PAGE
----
As time passes, the grieving continues. It has changed a bit but there are moments which are still very difficult. The most difficult part now of the grieving process is the loneliness. It is over six months now and I still have difficulty in accepting that she is gone. I still expect her to walk through the door or see her curled up in her favorite position reading a book. But I painfully know that will never happen again.

        The house is big and empty without her. I find myself filling my time with chores just to keep busy but when I am alone, it hurts. I miss her and our lives together. I feel so powerless that I cannot bring back those days. We think we are in so much control of our lives. And we are for some things, but for the most part, we are not. We just have to accept what is and what will be. Accepting what you don’t want to accept is quite a struggle.

        I am dealing with the loneliness by being with friends, taking a yoga class, and seeing my son and daughter. Yet there are always those moments where it truly hurts; words cannot describe it. But what else is there to do? I have been told by others who have lost loved ones that with time, it will get better. I hope they are right.

        February 20, 2017

        I wish I could say that it has gotten easier but it hasn’t. Another month has passed and the hurt remains as strong as it has ever been. This month brought the first Valentine’s Day without my wife and my daughter’s first birthday without her. I now realize that there will be many, many “firsts” most of which will be painful.

        It is still so hard to believe that I will never look into my wife’s eyes again. Never kiss her or touch her like I always did. Never hear her advice or support again. How does one accept never, especially when you don’t want to?

        I go out a little bit more. I see friends for dinner but for the most part, the evenings remain empty. The house also feels empty. My life is different. What I thought was important before is much less so if at all. Death changes your perspective but you cannot give in or give up. I continue to work and feel the satisfaction of helping others figure out their lives.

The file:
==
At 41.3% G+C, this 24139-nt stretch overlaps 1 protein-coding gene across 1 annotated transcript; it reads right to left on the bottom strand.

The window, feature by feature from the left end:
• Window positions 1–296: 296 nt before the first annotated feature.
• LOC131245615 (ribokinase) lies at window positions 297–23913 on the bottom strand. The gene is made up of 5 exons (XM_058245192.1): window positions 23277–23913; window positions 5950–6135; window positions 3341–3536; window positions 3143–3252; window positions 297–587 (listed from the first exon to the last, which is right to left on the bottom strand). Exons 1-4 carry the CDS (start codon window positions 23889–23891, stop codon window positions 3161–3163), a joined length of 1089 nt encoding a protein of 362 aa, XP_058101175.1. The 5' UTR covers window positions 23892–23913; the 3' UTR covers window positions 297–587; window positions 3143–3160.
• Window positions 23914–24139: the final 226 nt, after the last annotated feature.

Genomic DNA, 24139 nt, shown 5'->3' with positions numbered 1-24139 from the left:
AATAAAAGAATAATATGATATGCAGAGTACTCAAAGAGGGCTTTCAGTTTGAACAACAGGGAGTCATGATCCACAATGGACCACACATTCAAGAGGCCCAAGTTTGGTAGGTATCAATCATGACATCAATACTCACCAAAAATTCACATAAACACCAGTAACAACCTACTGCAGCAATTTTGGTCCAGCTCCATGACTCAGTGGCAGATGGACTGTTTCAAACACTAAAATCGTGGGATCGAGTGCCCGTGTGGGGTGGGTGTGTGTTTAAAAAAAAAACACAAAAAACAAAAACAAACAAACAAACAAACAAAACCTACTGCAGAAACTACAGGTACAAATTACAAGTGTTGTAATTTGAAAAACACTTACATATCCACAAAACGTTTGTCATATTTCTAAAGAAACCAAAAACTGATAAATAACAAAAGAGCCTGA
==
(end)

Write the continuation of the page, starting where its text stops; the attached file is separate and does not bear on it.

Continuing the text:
I am fortunate to have friends who keep in touch to see how I am. I am fortunate to have children who despite their own grief, check in with me. I am fortunate to have had 50 wonderful years with my wife. So I try to count my blessings.

        I now believe that the only thing that will help me in this grieving process is just the passing of time.

        January 20, 2017

        It is now four months since my wife has passed and I can’t say that it has gotten any easier. I have gotten busier and in that sense, I have been preoccupied and am not dwelling on the sense of loss. But those moments when I am alone and are not doing anything are the most difficult moments. Friends have called me and invited me to make sure I am busy but you always have moments of aloneness which still hurt. I rationally know that my wife is gone but I still haven’t accepted it nor do I want to. My life is different. I am different. And it will never be the same.

        I don’t know how long it will take, if ever, to heal from this grief. People constantly ask me how am I doing and I find it a very hard question to answer. I know they mean well and are interested but what do you say. I am doing fine? I am not doing well? I am really just doing okay and keeping busy. That is probably the best I can say right now.